I am writing this on 9th May, 2021. It is two days since my Kakima fell prey to Covid. I am not writing this to get your sympathies because I deserve none. However do spare a thought for my cousins who first had to face the challenges of finding treatment for their parents and then complete the last rites under the duress of a raging pandemic.
Writer Ishiguro said that we write because we want to ask our fellow human beings “This is how life feels to me. Is that how it feels to you?” I am writing to tell my fellow human beings of today and tomorrow that this is how I feel today.
Kakima was my father’s brother’s wife. In Bengali Father’s brother is Kaku and his wife is Kaki. The Maa (mother) is attached to remind us that she is another mother. Hence Kakima. Geographically we have been living apart for a very long time but that did not stop her from feeling proud of every little thing I did. And on those rare occasions when we met, her face glowed with joy and the kind of tenderness that only a mother can have for her child.
She was married very young and like most Bengali women of those days did not get a chance to pursue her own passion. She had two children and did her best to fulfill her domestic responsibilities. I will not tell you what a great mother, sister, friend she was because there are plenty of people more qualified than me to comment on those qualities. What I will tell you is what I, even as a child, found extraordinary in her. At a time when women were mostly expected to spend all their energy in serving their immediate and extended families she made time to pursue her hobbies of dance and music with a great deal of gusto. And in doing so she inspired a generation of young girls to seek an escape outside their monotonous life and develop the talents which would have otherwise gone unnoticed. She must have raised a few eyebrows but she patiently and with determination pursued on.
She has two wonderful children. My cousins unlike me were not tempted by the lights of bigger cities or the adventure of distant lands. They stayed locally alongside their parents. My cousin brother is a photographer who captures the trials and tribulations of the human endeavour with great deal of empathy and skill. My cousin sister runs a community kitchen serving meals to people who are too frail to cook or families who need that help during a period of emergency. She, like her mother, is at the heart of the community. Brother and sister are always there when the family need them.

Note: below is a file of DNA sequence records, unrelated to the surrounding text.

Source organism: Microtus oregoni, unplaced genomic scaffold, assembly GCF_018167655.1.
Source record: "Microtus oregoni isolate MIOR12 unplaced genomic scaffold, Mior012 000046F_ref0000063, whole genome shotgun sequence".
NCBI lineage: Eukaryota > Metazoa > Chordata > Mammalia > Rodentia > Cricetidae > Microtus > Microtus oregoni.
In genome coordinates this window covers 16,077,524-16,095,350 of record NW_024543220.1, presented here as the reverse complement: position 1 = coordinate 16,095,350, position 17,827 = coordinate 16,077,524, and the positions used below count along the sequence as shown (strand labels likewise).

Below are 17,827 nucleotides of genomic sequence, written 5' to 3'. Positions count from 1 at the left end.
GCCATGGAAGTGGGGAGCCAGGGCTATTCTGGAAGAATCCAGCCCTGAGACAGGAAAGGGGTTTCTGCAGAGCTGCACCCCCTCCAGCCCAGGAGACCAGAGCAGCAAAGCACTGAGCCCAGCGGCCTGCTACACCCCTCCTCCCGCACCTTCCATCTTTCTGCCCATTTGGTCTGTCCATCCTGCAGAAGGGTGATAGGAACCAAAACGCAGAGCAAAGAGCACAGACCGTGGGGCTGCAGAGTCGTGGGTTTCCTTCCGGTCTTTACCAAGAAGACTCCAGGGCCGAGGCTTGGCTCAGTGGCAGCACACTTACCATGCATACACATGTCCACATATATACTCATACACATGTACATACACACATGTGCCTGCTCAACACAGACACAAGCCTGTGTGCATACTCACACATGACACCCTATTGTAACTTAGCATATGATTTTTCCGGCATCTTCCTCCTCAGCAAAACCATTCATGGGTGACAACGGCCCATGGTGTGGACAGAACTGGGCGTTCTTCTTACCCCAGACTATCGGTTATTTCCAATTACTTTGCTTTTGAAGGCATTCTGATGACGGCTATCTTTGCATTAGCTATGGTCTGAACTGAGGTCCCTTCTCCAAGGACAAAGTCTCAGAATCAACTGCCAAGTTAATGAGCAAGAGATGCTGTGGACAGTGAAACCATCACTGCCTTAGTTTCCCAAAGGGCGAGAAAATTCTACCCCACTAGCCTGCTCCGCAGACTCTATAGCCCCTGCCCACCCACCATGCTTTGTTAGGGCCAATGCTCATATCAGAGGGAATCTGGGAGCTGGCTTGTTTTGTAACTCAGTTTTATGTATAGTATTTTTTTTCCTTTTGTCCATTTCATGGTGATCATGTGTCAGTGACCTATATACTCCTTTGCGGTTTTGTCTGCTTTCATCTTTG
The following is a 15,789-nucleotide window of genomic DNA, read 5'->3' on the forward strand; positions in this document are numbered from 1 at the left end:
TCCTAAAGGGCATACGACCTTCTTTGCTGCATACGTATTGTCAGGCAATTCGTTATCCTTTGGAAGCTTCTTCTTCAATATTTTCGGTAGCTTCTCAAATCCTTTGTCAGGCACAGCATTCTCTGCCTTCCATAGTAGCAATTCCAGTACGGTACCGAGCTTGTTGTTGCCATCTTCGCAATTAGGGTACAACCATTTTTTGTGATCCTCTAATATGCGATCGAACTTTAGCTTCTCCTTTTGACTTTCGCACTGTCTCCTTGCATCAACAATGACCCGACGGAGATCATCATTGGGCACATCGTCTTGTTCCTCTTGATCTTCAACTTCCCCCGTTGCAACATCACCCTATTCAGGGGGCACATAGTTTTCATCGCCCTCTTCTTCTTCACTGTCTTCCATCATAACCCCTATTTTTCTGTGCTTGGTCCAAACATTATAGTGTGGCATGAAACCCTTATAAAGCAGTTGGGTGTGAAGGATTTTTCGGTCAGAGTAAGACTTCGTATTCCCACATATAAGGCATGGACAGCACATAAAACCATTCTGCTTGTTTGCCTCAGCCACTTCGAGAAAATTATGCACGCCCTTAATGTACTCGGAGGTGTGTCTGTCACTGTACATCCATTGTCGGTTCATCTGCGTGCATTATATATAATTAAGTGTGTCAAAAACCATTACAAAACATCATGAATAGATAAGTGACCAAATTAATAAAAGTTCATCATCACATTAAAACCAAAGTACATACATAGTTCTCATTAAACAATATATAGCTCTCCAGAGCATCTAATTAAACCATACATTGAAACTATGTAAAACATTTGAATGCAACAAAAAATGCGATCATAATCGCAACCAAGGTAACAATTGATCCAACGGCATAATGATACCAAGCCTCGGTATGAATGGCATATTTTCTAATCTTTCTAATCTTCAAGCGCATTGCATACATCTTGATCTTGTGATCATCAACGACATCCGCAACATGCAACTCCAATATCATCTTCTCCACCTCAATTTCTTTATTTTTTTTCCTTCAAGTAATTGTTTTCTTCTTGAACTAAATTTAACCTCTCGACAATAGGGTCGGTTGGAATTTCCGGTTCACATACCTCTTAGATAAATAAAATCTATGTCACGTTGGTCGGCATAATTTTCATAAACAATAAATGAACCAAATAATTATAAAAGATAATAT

I was aware that Kakima and Kaku were infected and my cousins were taking care of them at home and they seem to be recovering well. Then suddenly, matters took a turn for the worse and the first words my cousin said were “Kichui korte parlam naa mayer jonyo”. Translated it means “I was not able to do anything for my mother”. His sense of personal failure, inadequacy and helplessness was apparent over the short whatsapp message.
Kakima was young and healthy. The last time I met her was her fifty year wedding anniversary and her level of energy was few cuts above mine. And yet she is amongst hundreds of thousands of healthy people who are falling prey of this virus.
Minds finer than mine and wordsmith more articulate than me have described the institutional failure of the past years and especially the last few months which has brought India to this abyss. Marcus Aurelius’ said that we should not give circumstances the power to rouse anger because they do not care. Standing at this juncture of history the wise man’s words resounds true. We will however express our pain and anger at this untimely loss hoping someone somewhere, someday will care.
Today we just stand in solidarity with my cousins and millions of others who are fighting this war as best that they can with courage and kindness.